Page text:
Monday, November 8, 2010

BlackJack

Black jack, also known as twenty-one (21), is one of the most common gambling games out there, every casino in the world has this game and has even gone as far as to Online Black jack gambling. The good thing about this game is that it is against the house, all the players seated must beat the house by trying to get 21 and making sure not to exceed that number. However, dealers (the house) stops adding more cards to his hand once he gets a 17, and so a person's best bet would be to try and get the dealer to exceed 21 (also known as a bust.)

There are a couple of reasons why people are fond of this game. Firstly, because it requires luck (chance), skill and also because of card counting. 

One of my favourite movies is 21 starring Jim Sturgess, Kate Bosworth and Kevin Spacey (who also produced it, he also produced "The Social Network" [which was rated 8.4/10 on IMDb]). This movie revolves around a couple of mathematically-gifted (yes, I call it a gift because Mathematics is not my kind of subject) university students that are chosen by a professor to learn count-carding techniques in Black jack and end up going to Las Vegas every weekend to go on a "money-spree" (the reason I call it this is because they basically are buying money)

My question about this is "Does card-counting actually exist and, more importantly, does it work?"

Card counting dates back to 1962 when Dr. Edward Thorp published a book, about it, called "Beat the Dealer" which became so popular that it was on the New York Time's best seller list.

One of the most early successful Black jack counters was Ken Uston. He made fools out of all the pit bosses in Las Vegas as he and a team of Black jack counters wiped out both casinos in Las Vegas as well as in Atlantic City!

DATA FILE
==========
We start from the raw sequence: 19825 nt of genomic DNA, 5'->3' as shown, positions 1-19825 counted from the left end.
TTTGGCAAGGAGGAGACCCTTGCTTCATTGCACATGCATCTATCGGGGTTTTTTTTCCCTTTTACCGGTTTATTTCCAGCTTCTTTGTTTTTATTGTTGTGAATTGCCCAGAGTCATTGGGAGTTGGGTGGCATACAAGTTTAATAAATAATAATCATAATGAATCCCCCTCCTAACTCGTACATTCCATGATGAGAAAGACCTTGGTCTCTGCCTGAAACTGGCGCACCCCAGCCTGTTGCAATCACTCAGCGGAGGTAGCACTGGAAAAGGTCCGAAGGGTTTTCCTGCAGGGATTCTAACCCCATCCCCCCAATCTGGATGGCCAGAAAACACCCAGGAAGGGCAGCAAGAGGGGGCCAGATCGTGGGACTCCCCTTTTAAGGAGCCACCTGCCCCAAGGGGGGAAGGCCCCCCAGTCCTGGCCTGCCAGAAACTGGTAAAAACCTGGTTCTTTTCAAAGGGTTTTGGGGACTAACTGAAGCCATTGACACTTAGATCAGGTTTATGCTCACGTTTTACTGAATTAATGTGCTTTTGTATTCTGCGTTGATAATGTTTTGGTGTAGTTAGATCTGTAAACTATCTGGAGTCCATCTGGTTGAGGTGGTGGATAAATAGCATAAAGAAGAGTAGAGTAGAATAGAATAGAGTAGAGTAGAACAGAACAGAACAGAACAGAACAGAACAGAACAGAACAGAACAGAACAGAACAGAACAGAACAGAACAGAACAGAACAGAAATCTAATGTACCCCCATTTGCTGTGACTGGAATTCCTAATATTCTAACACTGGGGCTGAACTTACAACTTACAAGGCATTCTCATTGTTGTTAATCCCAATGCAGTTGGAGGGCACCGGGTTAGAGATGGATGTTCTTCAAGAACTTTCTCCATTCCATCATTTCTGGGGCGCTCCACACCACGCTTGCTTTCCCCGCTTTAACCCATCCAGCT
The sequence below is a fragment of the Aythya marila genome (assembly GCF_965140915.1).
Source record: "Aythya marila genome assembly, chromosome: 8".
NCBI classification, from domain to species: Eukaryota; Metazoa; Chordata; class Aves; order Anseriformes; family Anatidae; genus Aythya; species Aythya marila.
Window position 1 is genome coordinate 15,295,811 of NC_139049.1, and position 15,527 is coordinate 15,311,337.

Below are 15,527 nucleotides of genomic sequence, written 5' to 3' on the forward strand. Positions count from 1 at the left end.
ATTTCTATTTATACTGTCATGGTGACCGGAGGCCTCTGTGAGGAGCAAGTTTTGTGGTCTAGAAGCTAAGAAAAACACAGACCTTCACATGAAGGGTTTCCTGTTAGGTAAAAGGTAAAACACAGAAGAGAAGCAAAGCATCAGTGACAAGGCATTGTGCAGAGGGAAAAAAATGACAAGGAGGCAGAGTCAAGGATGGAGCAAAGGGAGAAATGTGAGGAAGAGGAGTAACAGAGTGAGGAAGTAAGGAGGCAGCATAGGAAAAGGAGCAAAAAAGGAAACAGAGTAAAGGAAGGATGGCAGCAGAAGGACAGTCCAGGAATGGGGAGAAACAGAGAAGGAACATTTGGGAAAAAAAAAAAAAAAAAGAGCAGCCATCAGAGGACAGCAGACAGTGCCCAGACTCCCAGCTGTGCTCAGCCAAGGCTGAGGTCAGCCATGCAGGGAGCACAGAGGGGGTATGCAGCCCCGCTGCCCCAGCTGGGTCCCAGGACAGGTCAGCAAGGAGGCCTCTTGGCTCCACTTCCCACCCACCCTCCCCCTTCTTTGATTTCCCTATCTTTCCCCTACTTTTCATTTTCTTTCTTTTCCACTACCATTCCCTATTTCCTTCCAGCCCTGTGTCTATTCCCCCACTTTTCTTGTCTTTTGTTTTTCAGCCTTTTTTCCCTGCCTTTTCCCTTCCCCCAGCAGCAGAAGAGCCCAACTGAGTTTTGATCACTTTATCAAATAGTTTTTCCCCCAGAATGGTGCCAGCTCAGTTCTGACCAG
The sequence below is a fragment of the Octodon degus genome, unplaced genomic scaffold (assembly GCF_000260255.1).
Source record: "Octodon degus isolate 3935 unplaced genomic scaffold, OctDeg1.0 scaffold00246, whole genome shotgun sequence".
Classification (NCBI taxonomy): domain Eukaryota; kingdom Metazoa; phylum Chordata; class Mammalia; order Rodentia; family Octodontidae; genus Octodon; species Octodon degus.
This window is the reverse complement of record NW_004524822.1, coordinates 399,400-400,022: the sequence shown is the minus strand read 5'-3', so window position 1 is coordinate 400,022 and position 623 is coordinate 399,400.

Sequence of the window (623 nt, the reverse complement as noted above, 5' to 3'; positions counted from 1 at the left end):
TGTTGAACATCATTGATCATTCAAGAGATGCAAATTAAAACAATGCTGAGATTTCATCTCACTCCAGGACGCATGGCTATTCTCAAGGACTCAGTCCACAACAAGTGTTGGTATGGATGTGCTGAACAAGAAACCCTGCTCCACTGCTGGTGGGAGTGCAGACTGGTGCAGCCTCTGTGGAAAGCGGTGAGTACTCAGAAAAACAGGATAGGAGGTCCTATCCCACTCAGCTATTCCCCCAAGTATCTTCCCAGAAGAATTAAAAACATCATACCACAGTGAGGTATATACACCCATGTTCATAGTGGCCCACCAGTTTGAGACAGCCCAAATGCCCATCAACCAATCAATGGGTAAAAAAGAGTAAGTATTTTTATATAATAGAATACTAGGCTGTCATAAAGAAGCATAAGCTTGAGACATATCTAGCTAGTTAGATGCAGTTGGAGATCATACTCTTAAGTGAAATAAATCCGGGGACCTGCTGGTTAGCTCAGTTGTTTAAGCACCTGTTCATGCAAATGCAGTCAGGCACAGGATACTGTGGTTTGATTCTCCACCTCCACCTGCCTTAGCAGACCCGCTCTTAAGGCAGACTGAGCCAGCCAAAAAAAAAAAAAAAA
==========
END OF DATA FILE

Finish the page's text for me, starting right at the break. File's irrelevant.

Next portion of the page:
So how does card counting work? That is the question I will try and answer as it is a lot more complicating than it looks. And, of course, it requires a lot of practice so if you are not interested in taking a couple of weeks to months, maybe even years, to learn this method then don't bother.

Firstly, as the cards are dealt, the player keeps a tally in his head.
  • If a card valued TEN is dealt (i.e. a ten, jack, queen or king) then the player minuses one from his tally.
  • If a card valued less than TEN is dealt (i.e. two - nine) then the player adds one half to his tally.
  • If an ace is dealt, the player does nothing.

For example, if the following hands were dealt in a three player game the player's tally would be 1.5 .

DEALER: Ten, Seven (minus 1, plus 1/2 )
PLAYER 1 : Five, Three, Ten, (minus 1, plus 1)
PLAYER 2: King, Ace (minus 1)
PLAYER 3: Five, Four, Two, Two, Three, Five (plus 3)

The more TENS that are left in the deck, the more likely the player is to win. Therefore,
  • If the players tally is less than zero, he should bet low
  • If the player's tally is greater than zero, he should bet high.

The player continues his tally until the end of the shoe at which he starts again at zero.






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